Sean Stewart,
(Ace, 2000)

Sean Stewart's Galveston is a complex, ambitious exploration of the nature of magic and reality set in his alternate, magic-enhanced America.

The island of Galveston has known two floods. One was in 1900, the result of the hurricane that struck the city head-on and left thousands dead. The other was in 2004, a Flood of magic that hit during the city's Mardi Gras celebration, resulting in the division into two Galvestons. One is a place with no magic and limited technology which slips backwards as pre-Flood resources disappear, but where people try to live a "normal" life as best as they can. The other is an endless Mardi Gras where the revelers are trapped in an eternal night of Carnival.

Anyone who begins to exhibit any kind of tendency for magic is "sent to Krewes" -- banished to the other Galveston. The agent for this is Odessa, Galveston's last "angel" -- a person who shows innate magical tendencies. Odessa stands at the gateway between the two cities, and she is both feared and revered.

Twenty years after the Flood, Jane Gardner, a survivor from one of Galveston's long-standing families who helped pull the city together, is still the city's mayor. Dying slowly from Lou Gehrig's disease, she struggles to finish training her daughter, Sloane, to take her place. But Sloane isn't certain that she wants to be her mother and is barely able to endure watching her mother's physical deterioration.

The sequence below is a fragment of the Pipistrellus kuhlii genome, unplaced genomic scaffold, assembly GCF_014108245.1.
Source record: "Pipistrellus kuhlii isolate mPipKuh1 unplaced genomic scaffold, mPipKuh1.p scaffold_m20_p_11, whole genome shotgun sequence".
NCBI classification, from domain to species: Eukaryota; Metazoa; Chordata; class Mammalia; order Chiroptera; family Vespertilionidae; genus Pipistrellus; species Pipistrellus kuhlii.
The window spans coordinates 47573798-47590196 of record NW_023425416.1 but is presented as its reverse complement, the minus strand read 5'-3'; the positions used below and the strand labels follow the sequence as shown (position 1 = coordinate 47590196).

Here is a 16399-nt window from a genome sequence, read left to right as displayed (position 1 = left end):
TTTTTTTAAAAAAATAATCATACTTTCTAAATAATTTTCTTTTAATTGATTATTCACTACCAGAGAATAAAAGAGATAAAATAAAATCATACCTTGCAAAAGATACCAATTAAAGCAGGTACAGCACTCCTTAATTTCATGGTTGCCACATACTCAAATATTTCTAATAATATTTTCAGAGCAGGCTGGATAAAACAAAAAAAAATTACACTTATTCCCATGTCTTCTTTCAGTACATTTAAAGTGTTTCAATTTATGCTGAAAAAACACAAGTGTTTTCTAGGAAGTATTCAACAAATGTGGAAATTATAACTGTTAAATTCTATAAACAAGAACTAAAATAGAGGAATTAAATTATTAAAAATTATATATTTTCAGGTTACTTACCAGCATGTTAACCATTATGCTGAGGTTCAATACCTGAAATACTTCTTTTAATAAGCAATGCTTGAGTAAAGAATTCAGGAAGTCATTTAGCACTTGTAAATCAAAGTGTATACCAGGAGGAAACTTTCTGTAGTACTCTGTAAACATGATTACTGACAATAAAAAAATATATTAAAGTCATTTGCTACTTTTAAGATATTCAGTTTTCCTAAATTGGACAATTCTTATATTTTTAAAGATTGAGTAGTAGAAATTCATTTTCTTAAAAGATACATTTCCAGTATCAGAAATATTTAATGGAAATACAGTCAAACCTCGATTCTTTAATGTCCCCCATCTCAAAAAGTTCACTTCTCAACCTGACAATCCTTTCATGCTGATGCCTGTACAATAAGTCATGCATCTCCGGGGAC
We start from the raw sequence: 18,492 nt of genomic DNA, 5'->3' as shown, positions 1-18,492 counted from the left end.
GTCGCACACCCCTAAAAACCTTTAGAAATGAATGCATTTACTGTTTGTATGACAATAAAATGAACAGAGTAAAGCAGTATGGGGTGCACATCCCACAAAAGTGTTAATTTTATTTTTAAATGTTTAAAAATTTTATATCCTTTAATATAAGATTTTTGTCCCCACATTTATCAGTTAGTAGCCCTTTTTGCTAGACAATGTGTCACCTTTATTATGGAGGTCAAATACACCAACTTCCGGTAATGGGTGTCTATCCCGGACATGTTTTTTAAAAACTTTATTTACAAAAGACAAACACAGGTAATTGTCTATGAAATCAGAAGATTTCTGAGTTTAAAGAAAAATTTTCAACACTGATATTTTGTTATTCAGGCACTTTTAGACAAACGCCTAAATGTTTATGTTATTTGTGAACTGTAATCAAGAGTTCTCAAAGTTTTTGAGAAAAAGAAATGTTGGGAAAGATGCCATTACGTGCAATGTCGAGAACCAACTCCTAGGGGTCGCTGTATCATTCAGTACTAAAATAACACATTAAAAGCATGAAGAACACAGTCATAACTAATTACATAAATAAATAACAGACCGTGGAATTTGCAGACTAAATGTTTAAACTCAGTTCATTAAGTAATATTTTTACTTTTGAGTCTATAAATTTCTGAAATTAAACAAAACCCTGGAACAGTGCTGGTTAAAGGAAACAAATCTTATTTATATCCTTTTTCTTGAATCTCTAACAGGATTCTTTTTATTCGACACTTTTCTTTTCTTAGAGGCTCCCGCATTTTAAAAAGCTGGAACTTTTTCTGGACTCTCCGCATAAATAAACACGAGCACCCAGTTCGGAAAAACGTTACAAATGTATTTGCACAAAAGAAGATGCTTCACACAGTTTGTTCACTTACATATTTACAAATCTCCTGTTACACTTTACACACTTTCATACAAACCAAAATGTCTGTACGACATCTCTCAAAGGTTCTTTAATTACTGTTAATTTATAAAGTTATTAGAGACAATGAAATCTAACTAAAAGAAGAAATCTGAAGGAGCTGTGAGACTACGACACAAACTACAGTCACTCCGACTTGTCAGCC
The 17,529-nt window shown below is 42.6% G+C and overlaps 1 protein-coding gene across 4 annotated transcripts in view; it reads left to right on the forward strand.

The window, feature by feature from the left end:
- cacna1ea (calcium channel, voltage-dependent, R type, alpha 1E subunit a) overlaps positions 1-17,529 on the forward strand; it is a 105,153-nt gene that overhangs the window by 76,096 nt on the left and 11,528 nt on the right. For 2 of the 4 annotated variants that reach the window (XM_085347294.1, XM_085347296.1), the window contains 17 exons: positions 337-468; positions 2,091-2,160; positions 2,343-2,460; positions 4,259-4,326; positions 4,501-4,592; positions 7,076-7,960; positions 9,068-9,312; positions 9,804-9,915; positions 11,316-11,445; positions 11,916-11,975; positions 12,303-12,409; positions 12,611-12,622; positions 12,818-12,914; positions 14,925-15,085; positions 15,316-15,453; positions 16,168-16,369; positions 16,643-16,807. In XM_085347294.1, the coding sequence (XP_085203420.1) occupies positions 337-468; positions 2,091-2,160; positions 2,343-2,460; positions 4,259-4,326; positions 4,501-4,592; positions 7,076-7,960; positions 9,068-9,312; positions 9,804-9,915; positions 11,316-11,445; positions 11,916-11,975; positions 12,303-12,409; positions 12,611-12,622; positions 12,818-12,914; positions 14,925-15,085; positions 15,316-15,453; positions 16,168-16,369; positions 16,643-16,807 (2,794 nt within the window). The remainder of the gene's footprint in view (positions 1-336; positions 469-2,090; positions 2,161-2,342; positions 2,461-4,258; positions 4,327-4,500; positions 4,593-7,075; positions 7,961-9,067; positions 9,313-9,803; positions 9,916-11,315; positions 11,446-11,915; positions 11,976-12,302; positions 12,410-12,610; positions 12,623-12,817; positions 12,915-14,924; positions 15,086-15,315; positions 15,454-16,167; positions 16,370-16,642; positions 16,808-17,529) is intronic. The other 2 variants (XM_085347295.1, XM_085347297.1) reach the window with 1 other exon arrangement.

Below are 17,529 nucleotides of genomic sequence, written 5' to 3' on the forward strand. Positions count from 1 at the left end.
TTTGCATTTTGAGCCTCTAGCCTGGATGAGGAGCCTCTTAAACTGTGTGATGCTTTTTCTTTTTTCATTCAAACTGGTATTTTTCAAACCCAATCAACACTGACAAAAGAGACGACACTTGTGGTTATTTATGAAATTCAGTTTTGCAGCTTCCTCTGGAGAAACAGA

Sloane makes a drastic decision: she goes into the Carnival to meet with her stepfather, Momus, the leader of the Carnival Galveston, hoping he has a cure for her mother. But with an unfortunate choice of words, Sloane changes the paths of both cities irrevocably.

Others get swept up in the events, as helpless as if in the path of a hurricane. Among them are Josh Cane, an apothecary still bitter over his family's loss of luck, and Ham Mather, Josh's only real friend. Meanwhile, forces outside Galveston are brewing and waiting to strike.

Readers of Stewart's previous novels will be familiar with his alternate world in which fear manifests itself into monsters called "minotaurs" and people with special gifts are "angels." Still, readers for whom this is the first Stewart novel should have little difficulty in understanding this world. The plot is character-driven: while only Sloane wears an actual mask, the others are forced to strip off the masks they have created in order to survive.

Stewart has some surprises in store; characters aren't always what you expect and sometimes the story plunges in unexpected directions. The pace is steady but not too swift as Stewart forces you to take a breath and look around you every so often. The rich, intricate clean prose holds you, making you keenly aware of all you may be taking for granted in your "real" world.

If you're looking for a change of pace, go to Sean Stewart's Galveston, but take care that you remember the way back.

[ by Donna Scanlon ]

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